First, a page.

Really appreciate the time you spent on this
    Testimonial:
    pootle flump
    ur codings are working excelent.

  8. #8
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    That looks an interesting solution there, but I feel that to model the real world you'd also need to add a table to contain explanations as to why the the Aussies didn't win... calling the table "whines" could work
    I was thinking of the self justifications
    eg
    thats not real rugby
    theres too many non British players
    the poms are cheats
    time wasting shouldn't be allowed (unless its an Aussie doing it)
    we would have won but someone poisoned our players
    ....y'get the picture
    ...although on second thoughts table WhinesFromtheStrines may be a multi million row table.....
    I'd rather be riding on the Tiger 800 or the Norton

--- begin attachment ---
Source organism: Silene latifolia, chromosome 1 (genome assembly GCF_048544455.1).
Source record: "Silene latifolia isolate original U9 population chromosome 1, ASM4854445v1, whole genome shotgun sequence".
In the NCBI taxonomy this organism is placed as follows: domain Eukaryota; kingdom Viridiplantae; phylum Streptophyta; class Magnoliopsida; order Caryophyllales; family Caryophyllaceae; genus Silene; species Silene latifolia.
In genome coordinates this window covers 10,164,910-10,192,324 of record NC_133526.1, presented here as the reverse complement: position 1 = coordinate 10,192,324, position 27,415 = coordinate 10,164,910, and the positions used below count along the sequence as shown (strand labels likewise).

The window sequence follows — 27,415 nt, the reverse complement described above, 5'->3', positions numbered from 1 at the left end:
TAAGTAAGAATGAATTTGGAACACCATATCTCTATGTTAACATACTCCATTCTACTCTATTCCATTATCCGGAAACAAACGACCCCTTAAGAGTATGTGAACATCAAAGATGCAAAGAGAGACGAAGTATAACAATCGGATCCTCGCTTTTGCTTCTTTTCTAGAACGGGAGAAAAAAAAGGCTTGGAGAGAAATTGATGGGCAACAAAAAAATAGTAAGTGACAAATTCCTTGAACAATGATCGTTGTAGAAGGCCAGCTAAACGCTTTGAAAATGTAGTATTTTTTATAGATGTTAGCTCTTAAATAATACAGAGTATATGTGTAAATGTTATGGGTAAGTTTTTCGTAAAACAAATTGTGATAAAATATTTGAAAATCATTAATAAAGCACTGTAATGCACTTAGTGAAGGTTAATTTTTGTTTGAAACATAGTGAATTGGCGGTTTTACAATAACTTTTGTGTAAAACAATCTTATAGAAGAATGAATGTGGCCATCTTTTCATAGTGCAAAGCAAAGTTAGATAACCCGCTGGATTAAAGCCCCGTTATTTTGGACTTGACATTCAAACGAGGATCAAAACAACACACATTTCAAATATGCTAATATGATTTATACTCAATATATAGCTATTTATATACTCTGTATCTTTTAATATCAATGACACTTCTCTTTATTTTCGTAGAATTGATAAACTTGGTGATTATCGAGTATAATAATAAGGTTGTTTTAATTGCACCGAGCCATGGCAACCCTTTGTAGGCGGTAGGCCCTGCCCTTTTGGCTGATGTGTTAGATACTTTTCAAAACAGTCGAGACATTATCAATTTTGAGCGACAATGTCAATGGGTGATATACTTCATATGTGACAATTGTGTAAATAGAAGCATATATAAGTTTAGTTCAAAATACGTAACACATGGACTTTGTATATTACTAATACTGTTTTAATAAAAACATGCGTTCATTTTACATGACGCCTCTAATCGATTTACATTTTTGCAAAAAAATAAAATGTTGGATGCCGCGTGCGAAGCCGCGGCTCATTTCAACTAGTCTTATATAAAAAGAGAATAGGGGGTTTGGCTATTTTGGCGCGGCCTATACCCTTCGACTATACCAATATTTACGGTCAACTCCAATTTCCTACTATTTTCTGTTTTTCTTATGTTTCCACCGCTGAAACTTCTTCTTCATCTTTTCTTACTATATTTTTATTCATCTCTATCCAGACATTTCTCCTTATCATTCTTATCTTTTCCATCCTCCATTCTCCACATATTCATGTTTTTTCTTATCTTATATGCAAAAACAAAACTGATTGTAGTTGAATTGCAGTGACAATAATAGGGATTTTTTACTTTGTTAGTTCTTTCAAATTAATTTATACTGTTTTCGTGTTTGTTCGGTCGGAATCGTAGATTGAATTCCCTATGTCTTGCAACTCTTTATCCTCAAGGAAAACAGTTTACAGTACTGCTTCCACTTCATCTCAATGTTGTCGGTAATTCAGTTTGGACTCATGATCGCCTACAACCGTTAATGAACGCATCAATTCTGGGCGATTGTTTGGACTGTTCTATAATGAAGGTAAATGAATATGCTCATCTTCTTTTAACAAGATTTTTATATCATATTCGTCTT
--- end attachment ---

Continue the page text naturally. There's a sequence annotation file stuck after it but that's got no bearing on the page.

9. #9
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    Oops, You are correct about the missing GROUP BY. I edited the original post and noted that this was done in case anyone else just looks at the code and misses your correction.

  10. #10
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    Just to add one more query to the mix:
    Code:
    SELECT B.Occassion, B.Team, B.Score, IIf(Score/Total>.5,'Winner','Loser') AS Result
    FROM (SELECT Occassion, COUNT(*) AS Total
    FROM table-name
    GROUP BY Occassion) A
    INNER JOIN
    (SELECT Occassion, Team, COUNT(*) AS Score
    FROM table-name
    GROUP BY Occassion, Team) B
    ON A.Occassion = B.Occassion